FDA Approves New Drug For Advanced Kidney Cancer
The U.S. Food and Drug Administration approved Torisel (temsirolimus) for the treatment of a certain type of advanced kidney cancer known as renal cell carcinoma.
Torisel was approved based on a study that showed use of the drug prolonged survival of patients with renal cell carcinoma. The drug is an enzyme inhibitor, a protein that regulates cell production, cell growth and cell survival.
"We have made significant advances in the battle against kidney cancer," said Steven Galson, M.D., M.P.H., director of the FDA's Center for Drug Evaluation and Research. "Torisel is the third drug approved for this indication in the past 18 months, and one that shows an increased time in survival for some patients."
The approval of Torisel follows the December 2005 approval of Nexavar (sorafenib), which was based on a delay in progression of disease. In January 2006, Sutent (sunitinib) received accelerated approval based on durable response rate, or tumor size reduction, and was later demonstrated to delay tumor progression.
The safety and effectiveness of Torisel were shown in a clinical trial of 626 patients divided into three groups. One group received Torisel alone, another received a comparison drug called Interferon alfa, and a third received a combination of Torisel and interferon.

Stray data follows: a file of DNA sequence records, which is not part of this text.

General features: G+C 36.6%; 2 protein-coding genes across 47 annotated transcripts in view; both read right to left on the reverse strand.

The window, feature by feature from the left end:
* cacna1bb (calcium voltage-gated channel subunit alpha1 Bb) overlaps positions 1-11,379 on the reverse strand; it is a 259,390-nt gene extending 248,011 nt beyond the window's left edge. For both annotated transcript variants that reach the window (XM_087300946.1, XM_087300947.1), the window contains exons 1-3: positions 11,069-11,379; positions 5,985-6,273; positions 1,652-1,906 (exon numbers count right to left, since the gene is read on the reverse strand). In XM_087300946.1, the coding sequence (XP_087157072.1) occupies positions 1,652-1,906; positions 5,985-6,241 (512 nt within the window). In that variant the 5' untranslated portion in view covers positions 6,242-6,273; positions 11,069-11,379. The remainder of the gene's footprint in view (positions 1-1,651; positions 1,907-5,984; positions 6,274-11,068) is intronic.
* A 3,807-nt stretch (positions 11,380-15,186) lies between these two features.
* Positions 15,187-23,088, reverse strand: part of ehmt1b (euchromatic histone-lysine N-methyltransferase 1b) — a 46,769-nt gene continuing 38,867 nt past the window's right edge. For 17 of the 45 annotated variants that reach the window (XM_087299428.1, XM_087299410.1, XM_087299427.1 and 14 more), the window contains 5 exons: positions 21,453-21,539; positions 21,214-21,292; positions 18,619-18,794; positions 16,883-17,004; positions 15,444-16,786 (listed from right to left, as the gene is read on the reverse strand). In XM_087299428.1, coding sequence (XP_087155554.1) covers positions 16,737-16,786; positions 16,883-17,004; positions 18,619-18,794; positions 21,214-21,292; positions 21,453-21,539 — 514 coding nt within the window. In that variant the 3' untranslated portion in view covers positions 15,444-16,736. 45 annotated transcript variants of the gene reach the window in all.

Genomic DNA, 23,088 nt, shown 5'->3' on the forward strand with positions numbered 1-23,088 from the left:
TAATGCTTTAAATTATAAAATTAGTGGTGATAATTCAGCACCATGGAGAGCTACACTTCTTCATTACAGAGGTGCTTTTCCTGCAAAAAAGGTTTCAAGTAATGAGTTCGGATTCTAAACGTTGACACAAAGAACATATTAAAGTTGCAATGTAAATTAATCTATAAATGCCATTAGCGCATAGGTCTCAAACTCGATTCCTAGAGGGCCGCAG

The group of patients who received Torisel alone showed a significant improvement in overall survival. The median overall survival was 10.9 months for patients on Torisel alone versus 7.3 months for those treated with the interferon alone. Progression-free survival (when the disease does not get worse) increased from 3.1 months on the interferon alone arm to 5.5 months on the Torisel alone arm. The combination of Torisel and interferon did not result in a significant increase in overall survival when compared with interferon alone.
The most common adverse reactions, occurring in at least 30 percent of Torisel-treated patients, were rash, fatigue, mouth sores, nausea, edema, and loss of appetite. The most common laboratory abnormalities were high blood sugar, elevated blood lipids and triglycerides, elevated liver and kidney blood tests, and low red cell, white cell, and platelet counts.
Renal cell carcinoma, diagnosed in about 51,000 people annually in the United States, accounts for about 85 percent of all U.S. adult kidney cancer.